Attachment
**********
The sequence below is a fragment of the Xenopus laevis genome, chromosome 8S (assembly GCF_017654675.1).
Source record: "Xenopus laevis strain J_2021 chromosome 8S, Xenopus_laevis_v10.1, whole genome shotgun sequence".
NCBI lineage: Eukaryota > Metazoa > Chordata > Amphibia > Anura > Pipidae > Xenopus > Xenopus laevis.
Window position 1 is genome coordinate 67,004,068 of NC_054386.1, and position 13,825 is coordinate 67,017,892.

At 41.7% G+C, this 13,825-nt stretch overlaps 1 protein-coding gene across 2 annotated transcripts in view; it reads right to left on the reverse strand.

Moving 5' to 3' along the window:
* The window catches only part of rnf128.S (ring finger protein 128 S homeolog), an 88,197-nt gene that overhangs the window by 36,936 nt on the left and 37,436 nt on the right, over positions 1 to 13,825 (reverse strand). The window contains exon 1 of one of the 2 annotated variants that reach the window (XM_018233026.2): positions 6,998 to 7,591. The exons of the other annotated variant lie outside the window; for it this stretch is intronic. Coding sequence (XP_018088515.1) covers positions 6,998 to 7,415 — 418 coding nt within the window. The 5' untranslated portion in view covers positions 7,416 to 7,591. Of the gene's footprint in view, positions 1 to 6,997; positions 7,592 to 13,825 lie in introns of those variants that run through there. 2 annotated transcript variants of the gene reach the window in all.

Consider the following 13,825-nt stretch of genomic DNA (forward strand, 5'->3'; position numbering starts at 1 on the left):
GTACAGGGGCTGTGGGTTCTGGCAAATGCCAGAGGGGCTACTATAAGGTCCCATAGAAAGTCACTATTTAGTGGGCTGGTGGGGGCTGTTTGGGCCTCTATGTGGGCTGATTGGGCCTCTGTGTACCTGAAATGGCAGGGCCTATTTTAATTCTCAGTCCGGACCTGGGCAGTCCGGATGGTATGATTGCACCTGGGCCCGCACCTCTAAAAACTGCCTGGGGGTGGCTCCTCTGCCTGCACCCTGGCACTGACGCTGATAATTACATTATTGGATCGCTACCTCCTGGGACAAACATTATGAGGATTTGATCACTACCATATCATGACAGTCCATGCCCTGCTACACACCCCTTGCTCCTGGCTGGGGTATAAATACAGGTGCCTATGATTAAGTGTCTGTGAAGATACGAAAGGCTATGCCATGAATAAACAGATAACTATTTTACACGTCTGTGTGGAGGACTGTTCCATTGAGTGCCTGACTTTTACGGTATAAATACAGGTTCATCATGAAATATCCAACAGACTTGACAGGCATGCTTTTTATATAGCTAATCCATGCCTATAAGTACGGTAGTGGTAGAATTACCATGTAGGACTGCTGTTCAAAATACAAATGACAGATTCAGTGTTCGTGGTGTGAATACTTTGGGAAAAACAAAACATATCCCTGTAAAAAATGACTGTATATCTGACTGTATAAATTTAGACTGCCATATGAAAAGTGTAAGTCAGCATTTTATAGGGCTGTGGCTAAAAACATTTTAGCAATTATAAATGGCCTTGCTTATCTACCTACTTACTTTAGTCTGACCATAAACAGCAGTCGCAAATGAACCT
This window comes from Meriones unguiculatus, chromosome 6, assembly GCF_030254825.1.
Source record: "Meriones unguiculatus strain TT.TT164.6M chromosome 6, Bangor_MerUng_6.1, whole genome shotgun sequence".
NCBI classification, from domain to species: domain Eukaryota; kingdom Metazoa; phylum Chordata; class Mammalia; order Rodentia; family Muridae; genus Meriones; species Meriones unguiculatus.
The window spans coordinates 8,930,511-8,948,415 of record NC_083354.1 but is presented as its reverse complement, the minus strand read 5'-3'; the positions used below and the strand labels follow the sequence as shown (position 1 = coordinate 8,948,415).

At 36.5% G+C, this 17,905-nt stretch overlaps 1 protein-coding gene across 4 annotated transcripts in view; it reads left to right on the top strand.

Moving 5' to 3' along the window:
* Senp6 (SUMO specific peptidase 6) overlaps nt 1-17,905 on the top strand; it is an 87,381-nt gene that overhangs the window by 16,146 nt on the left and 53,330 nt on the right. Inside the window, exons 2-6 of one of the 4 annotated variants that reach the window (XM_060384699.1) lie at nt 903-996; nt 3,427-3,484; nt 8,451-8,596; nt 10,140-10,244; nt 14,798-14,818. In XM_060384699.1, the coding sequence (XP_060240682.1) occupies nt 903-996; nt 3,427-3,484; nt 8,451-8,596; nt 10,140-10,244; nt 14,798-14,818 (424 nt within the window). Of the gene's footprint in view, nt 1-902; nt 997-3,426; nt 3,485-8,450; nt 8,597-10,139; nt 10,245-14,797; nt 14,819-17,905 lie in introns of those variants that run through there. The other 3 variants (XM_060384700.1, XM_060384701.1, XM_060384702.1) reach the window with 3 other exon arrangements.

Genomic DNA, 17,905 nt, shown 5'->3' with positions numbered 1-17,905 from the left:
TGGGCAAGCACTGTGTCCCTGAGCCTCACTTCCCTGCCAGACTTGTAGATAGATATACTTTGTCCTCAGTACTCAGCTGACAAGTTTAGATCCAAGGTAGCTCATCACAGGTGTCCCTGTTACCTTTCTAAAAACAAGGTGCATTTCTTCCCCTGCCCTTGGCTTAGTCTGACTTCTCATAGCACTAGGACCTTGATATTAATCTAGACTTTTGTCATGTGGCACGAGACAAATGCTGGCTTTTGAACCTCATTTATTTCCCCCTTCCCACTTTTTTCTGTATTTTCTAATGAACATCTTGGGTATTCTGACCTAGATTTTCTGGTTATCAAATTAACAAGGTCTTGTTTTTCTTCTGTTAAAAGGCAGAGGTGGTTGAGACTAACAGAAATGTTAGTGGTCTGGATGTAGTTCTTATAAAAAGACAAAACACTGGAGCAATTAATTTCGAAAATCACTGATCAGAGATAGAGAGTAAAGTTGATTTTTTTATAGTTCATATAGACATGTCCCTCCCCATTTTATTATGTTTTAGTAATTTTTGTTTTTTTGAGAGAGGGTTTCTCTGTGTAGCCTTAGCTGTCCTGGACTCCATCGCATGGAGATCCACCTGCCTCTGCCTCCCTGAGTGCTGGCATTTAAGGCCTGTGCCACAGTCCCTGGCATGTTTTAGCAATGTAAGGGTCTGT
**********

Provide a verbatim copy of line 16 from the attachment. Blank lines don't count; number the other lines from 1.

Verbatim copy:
* Senp6 (SUMO specific peptidase 6) overlaps nt 1-17,905 on the top strand; it is an 87,381-nt gene that overhangs the window by 16,146 nt on the left and 53,330 nt on the right. Inside the window, exons 2-6 of one of the 4 annotated variants that reach the window (XM_060384699.1) lie at nt 903-996; nt 3,427-3,484; nt 8,451-8,596; nt 10,140-10,244; nt 14,798-14,818. In XM_060384699.1, the coding sequence (XP_060240682.1) occupies nt 903-996; nt 3,427-3,484; nt 8,451-8,596; nt 10,140-10,244; nt 14,798-14,818 (424 nt within the window). Of the gene's footprint in view, nt 1-902; nt 997-3,426; nt 3,485-8,450; nt 8,597-10,139; nt 10,245-14,797; nt 14,819-17,905 lie in introns of those variants that run through there. The other 3 variants (XM_060384700.1, XM_060384701.1, XM_060384702.1) reach the window with 3 other exon arrangements.